RIVA DEL GARDA, Italy (Dec. 26, 2012) -- During World War II, days before German forces in Italy surrendered, conflict was still strong in the northern area of Italy at Lake Garda. During the last week of April 1945, three DUKWs, the U.S. Army's six-wheel amphibious truck, were lost and Col. William Darby, first commander of the U.S. Army Rangers, and later 10th Mountain Division assistant division commander, was killed by enemy artillery.According to historian Ben Appleby, due to the tunnels being blocked, the 10th Mountain Div. was using DUKWs to move supplies up and down the lake.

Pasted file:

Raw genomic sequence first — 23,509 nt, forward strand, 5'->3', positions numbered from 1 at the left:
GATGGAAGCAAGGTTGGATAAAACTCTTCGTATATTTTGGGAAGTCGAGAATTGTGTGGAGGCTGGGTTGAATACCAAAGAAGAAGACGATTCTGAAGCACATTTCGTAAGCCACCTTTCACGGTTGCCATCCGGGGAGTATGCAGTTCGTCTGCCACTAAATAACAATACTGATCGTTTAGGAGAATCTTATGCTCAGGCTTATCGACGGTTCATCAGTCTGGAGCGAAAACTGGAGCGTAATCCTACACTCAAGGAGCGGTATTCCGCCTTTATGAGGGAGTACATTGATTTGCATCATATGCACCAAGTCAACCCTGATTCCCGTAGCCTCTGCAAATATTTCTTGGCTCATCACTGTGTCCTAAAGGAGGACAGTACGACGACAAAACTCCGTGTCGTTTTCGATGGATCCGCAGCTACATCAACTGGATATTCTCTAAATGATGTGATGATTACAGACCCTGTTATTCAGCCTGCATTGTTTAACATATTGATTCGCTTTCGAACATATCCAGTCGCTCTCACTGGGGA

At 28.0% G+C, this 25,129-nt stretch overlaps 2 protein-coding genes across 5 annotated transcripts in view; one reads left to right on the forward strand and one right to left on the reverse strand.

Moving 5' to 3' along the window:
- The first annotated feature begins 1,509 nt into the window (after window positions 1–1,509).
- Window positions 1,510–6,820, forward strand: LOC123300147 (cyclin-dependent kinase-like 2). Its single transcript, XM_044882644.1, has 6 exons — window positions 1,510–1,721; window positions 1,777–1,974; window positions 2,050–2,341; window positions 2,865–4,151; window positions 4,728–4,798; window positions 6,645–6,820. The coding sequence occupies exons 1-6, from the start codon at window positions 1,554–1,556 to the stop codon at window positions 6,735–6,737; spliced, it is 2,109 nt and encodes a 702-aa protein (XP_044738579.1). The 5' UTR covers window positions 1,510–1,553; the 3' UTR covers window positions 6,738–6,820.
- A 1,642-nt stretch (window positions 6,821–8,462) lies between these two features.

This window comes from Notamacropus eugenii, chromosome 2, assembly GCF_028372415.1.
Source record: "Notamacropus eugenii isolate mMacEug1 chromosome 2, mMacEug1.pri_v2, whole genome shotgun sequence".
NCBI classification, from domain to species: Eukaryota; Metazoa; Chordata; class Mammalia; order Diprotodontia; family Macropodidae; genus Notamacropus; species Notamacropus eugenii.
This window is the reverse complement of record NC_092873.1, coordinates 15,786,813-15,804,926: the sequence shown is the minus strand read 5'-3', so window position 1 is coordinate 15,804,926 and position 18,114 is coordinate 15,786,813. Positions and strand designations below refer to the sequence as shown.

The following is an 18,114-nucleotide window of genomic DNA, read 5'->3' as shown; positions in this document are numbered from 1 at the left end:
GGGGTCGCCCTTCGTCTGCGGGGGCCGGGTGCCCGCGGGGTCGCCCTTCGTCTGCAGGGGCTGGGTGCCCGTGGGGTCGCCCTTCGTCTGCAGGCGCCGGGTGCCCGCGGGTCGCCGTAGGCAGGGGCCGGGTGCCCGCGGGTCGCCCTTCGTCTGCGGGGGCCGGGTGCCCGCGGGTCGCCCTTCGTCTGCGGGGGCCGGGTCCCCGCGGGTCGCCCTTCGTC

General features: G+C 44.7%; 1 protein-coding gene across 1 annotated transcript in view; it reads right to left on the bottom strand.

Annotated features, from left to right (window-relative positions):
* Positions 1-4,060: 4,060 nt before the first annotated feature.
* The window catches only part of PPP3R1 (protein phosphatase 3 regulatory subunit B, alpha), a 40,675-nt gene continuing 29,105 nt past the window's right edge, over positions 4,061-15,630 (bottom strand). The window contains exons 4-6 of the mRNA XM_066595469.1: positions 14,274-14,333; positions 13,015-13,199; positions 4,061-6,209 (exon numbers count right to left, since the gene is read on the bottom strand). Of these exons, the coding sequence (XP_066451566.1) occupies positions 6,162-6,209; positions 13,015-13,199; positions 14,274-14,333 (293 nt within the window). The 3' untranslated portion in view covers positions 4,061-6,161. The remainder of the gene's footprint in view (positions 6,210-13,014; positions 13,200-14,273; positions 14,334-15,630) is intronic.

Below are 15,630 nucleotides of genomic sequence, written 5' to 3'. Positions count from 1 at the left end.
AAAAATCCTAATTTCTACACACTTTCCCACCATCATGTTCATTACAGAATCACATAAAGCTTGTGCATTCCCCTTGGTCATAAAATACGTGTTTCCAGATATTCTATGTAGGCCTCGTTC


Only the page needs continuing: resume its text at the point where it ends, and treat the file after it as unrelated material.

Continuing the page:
"On April 30, 1945, under the shroud of night, a DUKW was traveling up Lake Garda with 25 Soldiers and an anti-tank weapon (a 75mm Howitzer) and ammunition," said Appleby. "The DUKW never reached its destination of the small town of Torbole and the circumstances and location of its disappearance have remained a mystery."Carlo Bombardelli, who was seven years old at the time, recounted his memories of that fateful day."We lived about 50 meters from the lake and I was with my father when we heard Soldiers talking to each other via radio that day. I didn't know English, but later we heard someone yelling for 'help,'" said Bombardelli.The lone survivor, Cpl.Thomas Hough, of Ohio, held unto driftwood and cried out for help when he saw the village's lights in the distance. Two American Soldiers on the shore commandeered a fisherman's boat and eventually were able to pluck Hough from the water."When we approached the Soldiers, some of them spoke Italian; they must have been sons of Sicilian immigrants. They told us that everything was OK," said Bombardelli.In 2004, a research team from the University of Texas came to Lake Garda, which covers and area of seven million square meters, to try to locate the wreckage. They conducted 17 different search sessions."The Promare Project team had assumed it might have sunk near the mouth of the River Sacra, therefore over the years could have become buried, but they were not able to locate the wreckage," said Appleby.Bombardelli, however, stood by his childhood memories of the incident and insisted the tragedy took place near the town of Torbole."Until the researchers came to look for the wreck, I thought that everyone survived. I was very sorry to learn that only one Soldier survived," said Bombardelli. "When the rescue team from the University of Texas came to look for the wreck, I realized they were looking in the wrong direction, so I called the newspaper to advise them not to look near the coast and gave them the right direction from what I remembered."He said he remembered the area because on May 1, 1945, he and his father found U.S. Army backpacks washed up on the shore. The research team did not find the wreck though.Appleby added that the difficulties in locating the DUKW was due to the fact that two sank on the same day, but fortunately in the other case nobody was hurt, and that for years there was uncertainty where the DUKW had departed and what route it followed.In November 2011, the Gruppo Volontari del Garda (an Italian organization that responds to emergencies on the lake or natural disasters) began their search. Several dozen volunteers performed 1,000 sonar scans with a radius of 50 to 200 meters at a depth of 60 to 300 meters. In December 2012, at 270 meters, the remains of what is believed to be the missing DUKW were found, according to Luca Turrini, head of research for the Gruppo Volontari del Garda."I was happy they (Gruppo Volontari del Garda) found the vehicle, but very sorry to learn that only one Soldier survived. I can completely relate to that as one of my brothers died in Germany on April 14, 1944. It was very hard for me and for my mother, who cried for years every evening for her lost son," said Bombardelli.At a press conference Dec. 15, Turrini said, "the Italian divers team will obtain more sonar scans this week to see if the Soldiers' remains are in the hull or if the sonar echoes coming from near the vehicle are compatible with buried human remains."